Book Review: The Death and Life of Great American Cities by Jane Jacobs

Jane Jacobs is cited in an inordinate number of books I’ve read in the past few years (including Emergence by Steven Johnson) and I’m very interested in the way cities work, so it was natural for me to read The Death and Life of Great American Cities (1961).  In some ways, it is the book that seems to summarize many things that I’ve long felt about why cities are important, what makes them great, and how “city planning” gets it so wrong.  It’s amazing that this book was written almost 50 years ago describing the decay of cities that projects and city planning inflicted, not just because that things had already gone down hill at such an early date but that even with Jacobs’ evocative warning, the ideas of city planning continue to be followed to this day!

I’ll have to say there’s a lot I learned from this book.  Jacobs seems to have a knack for understanding how the sidewalks and a neighborhood work, kind from an anthropological perspective, but almost also from an engineering perspective.  She can take things we take for granted apart and see how they tick.  Jacobs also understands the factors that create diversity from which good cities draw their strength and vitality.  These are, and none of them are optional:

1) mixed primary uses (such as commercial storefronts, residences, and landmarks organically mixed together.

2) small blocks (that break monotony, allow for greater commercial enterprise, and prevent isolation by allowing more people to circulate together)

3) aged buildings (again prevents the monotony of projects all built at once in the same style as well as being incubators for ventures that can afford their low rent.

4) concentration (that is a dense number of people living, working, shopping, and visiting an area with activity of some sort throughout the day.  Density is a good thing for a neighborhood as opposed to overcrowding which is a very bad thing for a building).

Jacobs cites many examples of cities & neighborhoods that work due to the conditions above as well as how city planning theorists have contributed to the destruction of diversity and the decline of cities.  Interestingly, parks – things that even I thought were good – are an example of bad city planning when they are constructed to be a virtue in themselves as opposed to part of a diverse city.  Some of the worst slums in America have plentiful park space, but Jacobs explains that these parks create borders to neighborhoods and become vacuums that are underutilized and dangerous.  On the other hand, Jacobs does not put much blame on the automobile, since the city planning theories she opposes arose at the same time as the automobile and she contends one did not influence the development of the other.  There is a place for cars in cities, but a diverse neighborhood would cause a natural attrition of the great numbers of cars that damage a city and allow a more beneficial balance.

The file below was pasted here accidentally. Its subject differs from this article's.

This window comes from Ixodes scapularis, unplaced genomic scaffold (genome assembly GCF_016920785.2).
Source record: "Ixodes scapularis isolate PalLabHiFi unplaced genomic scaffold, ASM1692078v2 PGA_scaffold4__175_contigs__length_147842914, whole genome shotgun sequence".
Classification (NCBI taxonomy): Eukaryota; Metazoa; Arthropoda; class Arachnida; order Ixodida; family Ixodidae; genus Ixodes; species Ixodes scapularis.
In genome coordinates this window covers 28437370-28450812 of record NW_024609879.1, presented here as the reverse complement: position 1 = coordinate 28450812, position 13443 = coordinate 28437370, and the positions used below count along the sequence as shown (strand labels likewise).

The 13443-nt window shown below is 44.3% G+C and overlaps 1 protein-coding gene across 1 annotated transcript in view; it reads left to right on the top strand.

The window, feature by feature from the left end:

In the later chapters, Jacobs proposes many alternate tactics to how people who love cities can work to create diversity.  These include subsidizing dwellings instead of projects, attrition of automobiles, visual order, and reorganizing city government to create leadership that works together within a district.  I know of no examples in which Jacobs suggestions were tried, but they seem to be good ideas that would be worth trying even today.

The death and life of great American cities / Jane Jacobs ; with a new foreword by the author.
Publisher: New York : Modern Library, 1993.
ISBN: 0679600477
Description: xxiv, 598 p. ; 20 cm.
Edition: Modern Library ed.

Book Review: The Autobiography of Benjamin Franklin

Somehow, despite majoring in History & English (both with an American focus) at college, I never managed to read The Autobiography of Benjamin Franklin (1793).  A fellow guide on Boston By Foot’s Son of Boston tour gave me a copy for my birthday so I’ve finally redressed this glaring oversight.

Franklin’s memoirs are thin for a man who lived such a long life (albeit they end abruptlty in 1757 due to Franklin’s death while composing them), yet have some incredible detail of apparently minor events in his life.  For example, he writes an amusing story about stealing stones to build a wharf in Boston’s Mill Pond so he could go swimming with his friends.  I also like how he learned about vegetarianism through a book that came to his brother’s printing shop and adopted the practice himself.  Later when sailing to England he noticed that a fish ate a smaller fish and adapted his diet to include these fish since they too ate others.

The first part of the Autobiography takes the form of a letter to his son William, and much of the book is instructional in tone for William (and other readers) to learn lessons of virtue.  These come in examplse from Franklin’s own life, and Franklin writes at length regarding his efforts to perfect himself.  In some sense this book goes beyond memoir to personal hagiography.  I know from other sources that Franklin did not always practice what he preached but the book remains interesting none the less especially from the perspective of what Franklin found important.

I highlighted some passages of the book that I’d like to quote here but much to my vexation I lost it shortly after completing it!  Hopefully, I will find it and can edit in those passages later.  Of course, this book is worth a second read, so I could always get another copy.

The autobiography of Benjamin Franklin by Benjamin Franklin. New York : Dover Publications, 1996.